Legal eagles say the government’s decision to rescind appointments made in government institutions by the SherBahadurDeuba-led government after August 30 lacks merit.
Senior Advocate Surendra Kumar Mahto told THT that the decision to rescind appointments made by the previous government was not in conformity with the rule of law and norms of democracy.
“Courts have established principles whereby the government must give reasons to remove an appointee, particularly when his/her tenure has been fixed in the appointment letter. This means the reasons must be justified and they should not be arbitrary,” he said.
Mahto said if the governments were allowed to cancel decisions of the previous government it could invite instability, making functioning of the government difficult.
Constitutional expert BhimarjunAcharya said the government’s decision to rescind appointments made by Deuba was unjustified and unreasonable.
“The government has rescinded the Deuba-led government’s decisions many months after coming to power. If the new government thought that the previous government’s decisions were erroneous, it should have acted immediately after it was formed,” he said. “How can one argue that the duties discharged by the people appointed by the last government were okay all these months and not so now?” he wondered.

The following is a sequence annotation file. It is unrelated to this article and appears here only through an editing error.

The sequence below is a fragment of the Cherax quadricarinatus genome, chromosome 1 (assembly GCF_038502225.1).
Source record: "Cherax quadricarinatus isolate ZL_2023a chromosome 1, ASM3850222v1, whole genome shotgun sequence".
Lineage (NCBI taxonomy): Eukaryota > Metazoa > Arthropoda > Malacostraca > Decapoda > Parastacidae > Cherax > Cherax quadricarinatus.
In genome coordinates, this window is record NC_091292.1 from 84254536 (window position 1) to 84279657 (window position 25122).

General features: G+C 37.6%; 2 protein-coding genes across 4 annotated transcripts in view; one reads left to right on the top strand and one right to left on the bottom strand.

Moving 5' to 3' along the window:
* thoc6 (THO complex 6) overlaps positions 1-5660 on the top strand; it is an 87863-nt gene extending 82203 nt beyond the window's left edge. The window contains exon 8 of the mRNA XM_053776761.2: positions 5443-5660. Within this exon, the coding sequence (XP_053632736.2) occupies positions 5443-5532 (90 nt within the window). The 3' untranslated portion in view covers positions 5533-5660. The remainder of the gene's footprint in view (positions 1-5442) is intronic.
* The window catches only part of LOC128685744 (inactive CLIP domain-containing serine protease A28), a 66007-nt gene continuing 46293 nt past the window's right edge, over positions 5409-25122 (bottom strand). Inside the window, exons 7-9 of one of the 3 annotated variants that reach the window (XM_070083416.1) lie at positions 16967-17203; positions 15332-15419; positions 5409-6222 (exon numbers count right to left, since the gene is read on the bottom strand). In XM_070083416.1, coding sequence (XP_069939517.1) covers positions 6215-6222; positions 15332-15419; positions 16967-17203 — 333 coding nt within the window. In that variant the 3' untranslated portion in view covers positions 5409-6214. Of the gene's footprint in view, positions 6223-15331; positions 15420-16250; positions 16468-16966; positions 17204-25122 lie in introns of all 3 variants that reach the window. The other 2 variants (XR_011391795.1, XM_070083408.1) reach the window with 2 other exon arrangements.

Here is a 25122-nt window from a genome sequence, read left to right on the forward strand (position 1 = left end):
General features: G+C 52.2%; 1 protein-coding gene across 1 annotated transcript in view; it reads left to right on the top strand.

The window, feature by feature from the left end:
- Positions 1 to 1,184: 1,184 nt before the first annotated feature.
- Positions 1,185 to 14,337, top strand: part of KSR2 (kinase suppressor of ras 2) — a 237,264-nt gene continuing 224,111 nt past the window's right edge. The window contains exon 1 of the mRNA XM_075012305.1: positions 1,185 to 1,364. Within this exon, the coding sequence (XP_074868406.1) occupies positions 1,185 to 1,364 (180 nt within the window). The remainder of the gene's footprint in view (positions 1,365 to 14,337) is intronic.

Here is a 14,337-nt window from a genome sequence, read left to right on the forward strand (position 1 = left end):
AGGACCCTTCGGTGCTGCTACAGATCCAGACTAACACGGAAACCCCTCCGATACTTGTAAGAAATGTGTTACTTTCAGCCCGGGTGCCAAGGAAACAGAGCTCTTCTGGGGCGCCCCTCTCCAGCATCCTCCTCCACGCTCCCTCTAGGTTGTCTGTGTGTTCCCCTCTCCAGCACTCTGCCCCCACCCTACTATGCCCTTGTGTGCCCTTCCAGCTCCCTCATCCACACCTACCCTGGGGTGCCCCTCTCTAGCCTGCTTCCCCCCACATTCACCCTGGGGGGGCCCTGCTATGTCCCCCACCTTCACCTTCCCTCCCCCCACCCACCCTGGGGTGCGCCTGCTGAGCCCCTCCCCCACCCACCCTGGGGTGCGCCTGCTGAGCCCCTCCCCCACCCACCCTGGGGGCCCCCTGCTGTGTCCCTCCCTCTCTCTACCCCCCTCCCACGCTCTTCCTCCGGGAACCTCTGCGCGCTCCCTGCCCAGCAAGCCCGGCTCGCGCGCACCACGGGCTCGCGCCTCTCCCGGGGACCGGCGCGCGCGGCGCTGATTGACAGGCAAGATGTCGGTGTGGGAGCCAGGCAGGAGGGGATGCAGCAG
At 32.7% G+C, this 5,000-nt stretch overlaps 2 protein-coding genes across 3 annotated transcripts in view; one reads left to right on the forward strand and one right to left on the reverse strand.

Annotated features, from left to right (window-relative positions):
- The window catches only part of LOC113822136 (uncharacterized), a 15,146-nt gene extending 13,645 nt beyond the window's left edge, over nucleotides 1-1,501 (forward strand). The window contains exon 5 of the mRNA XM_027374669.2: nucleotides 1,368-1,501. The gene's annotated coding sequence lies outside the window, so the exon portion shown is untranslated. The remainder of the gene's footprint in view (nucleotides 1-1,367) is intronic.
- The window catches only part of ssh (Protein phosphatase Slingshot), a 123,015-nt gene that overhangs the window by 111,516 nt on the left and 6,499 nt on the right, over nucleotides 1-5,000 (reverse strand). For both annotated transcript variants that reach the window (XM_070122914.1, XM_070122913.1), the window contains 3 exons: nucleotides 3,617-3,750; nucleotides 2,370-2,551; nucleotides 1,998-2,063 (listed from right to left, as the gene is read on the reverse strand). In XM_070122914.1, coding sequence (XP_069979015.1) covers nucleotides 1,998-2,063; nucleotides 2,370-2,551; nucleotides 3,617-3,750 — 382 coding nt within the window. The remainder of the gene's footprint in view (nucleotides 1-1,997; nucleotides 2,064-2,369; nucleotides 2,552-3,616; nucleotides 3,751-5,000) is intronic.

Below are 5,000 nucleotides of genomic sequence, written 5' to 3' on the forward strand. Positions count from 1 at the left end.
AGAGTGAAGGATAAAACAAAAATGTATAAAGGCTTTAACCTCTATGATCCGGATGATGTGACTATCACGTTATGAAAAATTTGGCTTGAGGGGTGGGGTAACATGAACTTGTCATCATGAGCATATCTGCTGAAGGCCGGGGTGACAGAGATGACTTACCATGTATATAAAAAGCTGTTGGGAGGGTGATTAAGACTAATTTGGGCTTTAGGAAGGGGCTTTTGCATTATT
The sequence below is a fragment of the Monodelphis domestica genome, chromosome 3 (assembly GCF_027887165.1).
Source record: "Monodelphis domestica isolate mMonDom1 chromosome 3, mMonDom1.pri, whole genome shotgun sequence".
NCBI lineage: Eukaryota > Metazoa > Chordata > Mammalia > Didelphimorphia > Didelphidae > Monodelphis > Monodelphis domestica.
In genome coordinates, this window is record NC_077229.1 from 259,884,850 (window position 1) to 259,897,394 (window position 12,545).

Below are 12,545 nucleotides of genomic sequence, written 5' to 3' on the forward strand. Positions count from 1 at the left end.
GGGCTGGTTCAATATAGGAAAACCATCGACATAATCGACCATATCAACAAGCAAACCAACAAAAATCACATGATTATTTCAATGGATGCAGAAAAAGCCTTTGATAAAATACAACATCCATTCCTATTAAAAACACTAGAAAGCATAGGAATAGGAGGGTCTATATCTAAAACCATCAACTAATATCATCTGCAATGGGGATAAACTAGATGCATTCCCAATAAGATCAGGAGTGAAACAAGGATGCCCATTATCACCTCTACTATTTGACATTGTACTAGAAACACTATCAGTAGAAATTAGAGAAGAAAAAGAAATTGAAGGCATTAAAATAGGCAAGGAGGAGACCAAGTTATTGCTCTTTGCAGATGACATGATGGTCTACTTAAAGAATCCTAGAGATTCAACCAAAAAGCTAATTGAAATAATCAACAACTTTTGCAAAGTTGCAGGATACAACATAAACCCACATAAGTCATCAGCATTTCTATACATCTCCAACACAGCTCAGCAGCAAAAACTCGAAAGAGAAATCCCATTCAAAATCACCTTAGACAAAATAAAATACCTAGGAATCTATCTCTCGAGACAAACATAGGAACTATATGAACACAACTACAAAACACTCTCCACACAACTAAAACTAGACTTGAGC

Acharya said the Supreme Court had set precedents in some cases whereby appointment to posts with fixed tenures could not be terminated before the expiry of their tenure. He added that questions could have been raised immediately after the Deuba-led government made appointments on account of its caretaker status, but the same questions could not be raised after so many months.
Mahto and Acharya said the new government was bound to follow certain legacies of the previous government.
Another constitutional expert, Chandra Kanta Gyawali, said the Oli-led government’s decision to rescind the Deuba-led government’s decision to make appointments to several government institutions was political in nature and could become a matter of judicial review.